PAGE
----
subtract : Dollar -> Dollar -> Dollar

Subtract a Dollar value from another without needing to unwrap. This is a specialized form of map2 and is implemented as map2 (-)

Dollar.subtract (Dollar.fromInt 5) (Dollar.fromInt 2) == Dollar.fromInt 3

Abstract helpers

map : (Int -> Int) -> Dollar -> Dollar

Apply a function to the value wrapped by a Dollar without having to unwrap and re-wrap.

Dollar.map ((*) 2) (Dollar.fromInt 3) == Dollar.fromInt 6
map2 : (Int -> Int -> Int) -> Dollar -> Dollar -> Dollar

Apply a function to the values wrapped by two Dollars without having to unwrap and re-wrap.

Dollar.map2 (+) (Dollar.fromInt 3) (Dollar.fromInt 2) == Dollar.fromInt 5
map3 : (Int -> Int -> Int -> Int) -> Dollar -> Dollar -> Dollar -> Dollar

Apply a function to the values wrapped by three Dollars without having to unwrap and re-wrap.

map4 : (Int -> Int -> Int -> Int -> Int) -> Dollar -> Dollar -> Dollar -> Dollar -> Dollar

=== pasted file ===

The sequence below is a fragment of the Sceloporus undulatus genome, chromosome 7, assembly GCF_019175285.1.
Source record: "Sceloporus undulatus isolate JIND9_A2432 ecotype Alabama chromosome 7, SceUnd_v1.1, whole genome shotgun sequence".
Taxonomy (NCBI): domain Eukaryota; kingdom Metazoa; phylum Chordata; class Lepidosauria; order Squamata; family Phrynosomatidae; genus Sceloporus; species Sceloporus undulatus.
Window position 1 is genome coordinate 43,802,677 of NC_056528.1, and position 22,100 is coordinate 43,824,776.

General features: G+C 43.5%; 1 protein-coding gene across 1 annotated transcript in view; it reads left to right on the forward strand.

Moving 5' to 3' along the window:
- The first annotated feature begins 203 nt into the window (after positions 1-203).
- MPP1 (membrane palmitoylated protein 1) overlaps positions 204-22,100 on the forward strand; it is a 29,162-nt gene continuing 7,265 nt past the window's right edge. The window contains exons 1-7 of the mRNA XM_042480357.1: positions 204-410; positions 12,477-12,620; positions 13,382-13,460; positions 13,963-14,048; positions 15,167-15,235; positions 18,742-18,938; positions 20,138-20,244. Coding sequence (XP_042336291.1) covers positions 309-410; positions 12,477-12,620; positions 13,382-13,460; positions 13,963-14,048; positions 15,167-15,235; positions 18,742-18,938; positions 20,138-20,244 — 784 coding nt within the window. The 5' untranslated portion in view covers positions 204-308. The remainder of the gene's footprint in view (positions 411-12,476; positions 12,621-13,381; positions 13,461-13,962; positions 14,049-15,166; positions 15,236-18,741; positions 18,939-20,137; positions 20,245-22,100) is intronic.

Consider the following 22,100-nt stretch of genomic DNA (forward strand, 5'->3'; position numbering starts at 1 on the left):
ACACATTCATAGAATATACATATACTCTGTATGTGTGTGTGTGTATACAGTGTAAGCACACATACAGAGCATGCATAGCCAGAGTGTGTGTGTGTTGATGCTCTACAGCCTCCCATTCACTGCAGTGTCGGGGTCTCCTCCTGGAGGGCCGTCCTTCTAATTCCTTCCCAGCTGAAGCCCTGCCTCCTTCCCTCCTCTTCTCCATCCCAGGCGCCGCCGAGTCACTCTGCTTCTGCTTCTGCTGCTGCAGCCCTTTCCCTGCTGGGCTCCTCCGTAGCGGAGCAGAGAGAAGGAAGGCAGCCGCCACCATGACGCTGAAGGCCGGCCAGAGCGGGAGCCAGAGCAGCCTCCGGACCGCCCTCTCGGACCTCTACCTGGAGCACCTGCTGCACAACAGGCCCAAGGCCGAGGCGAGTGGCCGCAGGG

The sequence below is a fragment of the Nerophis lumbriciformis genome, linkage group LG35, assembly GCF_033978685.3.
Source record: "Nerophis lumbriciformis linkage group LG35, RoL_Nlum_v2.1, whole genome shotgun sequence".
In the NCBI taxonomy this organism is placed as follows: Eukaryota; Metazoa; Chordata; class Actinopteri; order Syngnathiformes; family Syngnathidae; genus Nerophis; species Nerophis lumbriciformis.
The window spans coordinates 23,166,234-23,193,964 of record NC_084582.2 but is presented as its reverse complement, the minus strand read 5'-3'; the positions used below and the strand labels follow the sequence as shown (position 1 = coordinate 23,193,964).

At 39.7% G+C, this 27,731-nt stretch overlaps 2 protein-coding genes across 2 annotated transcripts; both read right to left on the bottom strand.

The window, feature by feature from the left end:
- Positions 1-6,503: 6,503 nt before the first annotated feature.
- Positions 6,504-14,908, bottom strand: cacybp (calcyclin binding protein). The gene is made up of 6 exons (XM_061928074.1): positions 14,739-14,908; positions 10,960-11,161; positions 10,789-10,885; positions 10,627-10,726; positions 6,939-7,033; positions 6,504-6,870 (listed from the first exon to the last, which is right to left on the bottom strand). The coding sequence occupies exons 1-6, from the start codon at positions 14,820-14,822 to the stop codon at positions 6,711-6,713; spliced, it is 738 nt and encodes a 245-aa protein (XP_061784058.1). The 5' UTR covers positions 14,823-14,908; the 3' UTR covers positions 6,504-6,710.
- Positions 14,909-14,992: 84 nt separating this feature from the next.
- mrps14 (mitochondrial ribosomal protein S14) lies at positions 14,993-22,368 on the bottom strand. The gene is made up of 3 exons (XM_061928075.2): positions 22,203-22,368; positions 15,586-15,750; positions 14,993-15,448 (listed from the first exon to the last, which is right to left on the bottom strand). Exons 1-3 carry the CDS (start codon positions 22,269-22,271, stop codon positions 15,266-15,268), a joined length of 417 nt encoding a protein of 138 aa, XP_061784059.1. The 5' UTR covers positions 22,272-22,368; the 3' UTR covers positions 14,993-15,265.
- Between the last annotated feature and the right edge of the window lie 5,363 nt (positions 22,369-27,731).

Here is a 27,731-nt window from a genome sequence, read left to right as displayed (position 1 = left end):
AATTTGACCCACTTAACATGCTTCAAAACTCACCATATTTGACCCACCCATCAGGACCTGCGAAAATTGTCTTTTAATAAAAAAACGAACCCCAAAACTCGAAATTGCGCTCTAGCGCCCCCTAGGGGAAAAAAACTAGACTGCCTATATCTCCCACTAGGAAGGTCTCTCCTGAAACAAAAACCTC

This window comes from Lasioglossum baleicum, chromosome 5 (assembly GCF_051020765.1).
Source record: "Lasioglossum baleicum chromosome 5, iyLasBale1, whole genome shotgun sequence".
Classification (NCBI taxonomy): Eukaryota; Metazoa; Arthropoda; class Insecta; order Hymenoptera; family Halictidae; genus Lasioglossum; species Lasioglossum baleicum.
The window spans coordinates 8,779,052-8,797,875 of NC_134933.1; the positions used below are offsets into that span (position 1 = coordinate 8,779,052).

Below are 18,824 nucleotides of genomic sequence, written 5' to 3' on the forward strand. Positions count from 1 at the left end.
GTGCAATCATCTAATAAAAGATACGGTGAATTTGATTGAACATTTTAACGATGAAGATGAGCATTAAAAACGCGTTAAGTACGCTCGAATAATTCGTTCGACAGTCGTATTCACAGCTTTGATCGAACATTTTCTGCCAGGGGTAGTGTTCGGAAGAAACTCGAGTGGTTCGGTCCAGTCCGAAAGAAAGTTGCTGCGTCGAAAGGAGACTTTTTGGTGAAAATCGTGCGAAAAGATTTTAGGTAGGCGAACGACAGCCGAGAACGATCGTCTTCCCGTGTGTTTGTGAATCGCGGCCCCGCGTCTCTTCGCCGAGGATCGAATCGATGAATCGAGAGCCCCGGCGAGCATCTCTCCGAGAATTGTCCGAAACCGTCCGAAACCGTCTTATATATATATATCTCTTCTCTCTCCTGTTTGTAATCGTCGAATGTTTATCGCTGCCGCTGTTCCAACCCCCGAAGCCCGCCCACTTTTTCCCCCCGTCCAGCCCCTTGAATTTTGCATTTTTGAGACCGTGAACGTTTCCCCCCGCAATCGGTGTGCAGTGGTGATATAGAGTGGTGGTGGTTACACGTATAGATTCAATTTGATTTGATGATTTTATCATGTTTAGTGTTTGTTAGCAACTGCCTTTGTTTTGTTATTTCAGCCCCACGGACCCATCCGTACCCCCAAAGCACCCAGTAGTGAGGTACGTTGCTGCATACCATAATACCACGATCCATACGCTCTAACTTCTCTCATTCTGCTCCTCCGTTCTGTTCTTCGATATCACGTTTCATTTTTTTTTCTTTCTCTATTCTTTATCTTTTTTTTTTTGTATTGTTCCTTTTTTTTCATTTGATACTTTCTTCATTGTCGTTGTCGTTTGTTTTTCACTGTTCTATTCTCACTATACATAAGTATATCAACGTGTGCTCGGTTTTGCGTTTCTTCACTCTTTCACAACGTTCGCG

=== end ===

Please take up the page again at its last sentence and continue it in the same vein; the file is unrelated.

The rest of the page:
Apply a function to the values wrapped by four Dollars without having to unwrap and re-wrap.

map5 : (Int -> Int -> Int -> Int -> Int -> Int) -> Dollar -> Dollar -> Dollar -> Dollar -> Dollar -> Dollar

Apply a function to the values wrapped by five Dollars without having to unwrap and re-wrap.

map6 : (Int -> Int -> Int -> Int -> Int -> Int -> Int) -> Dollar -> Dollar -> Dollar -> Dollar -> Dollar -> Dollar -> Dollar

Apply a function to the values wrapped by five Dollars without having to unwrap and re-wrap.

module Dollar
    exposing
        ( Dollar
        , zero
        , toInt
        , fromInt
        , add
        , subtract
        , map
        , map2
        , map3
        , map4
        , map5
        , map6
        )

{-| This library provides a `Dollar` type that wraps an `Int`. This adds greater
type safety to your function than a simple type alias would by guaranteeing you
can't mistakenly pass a `Dollar` where you meant to use some other type of `Int`
or mistakenly trying to add a `Dollar` value with another `Int`.

The `Dollar` module provides a bunch of helper functions to make it easy to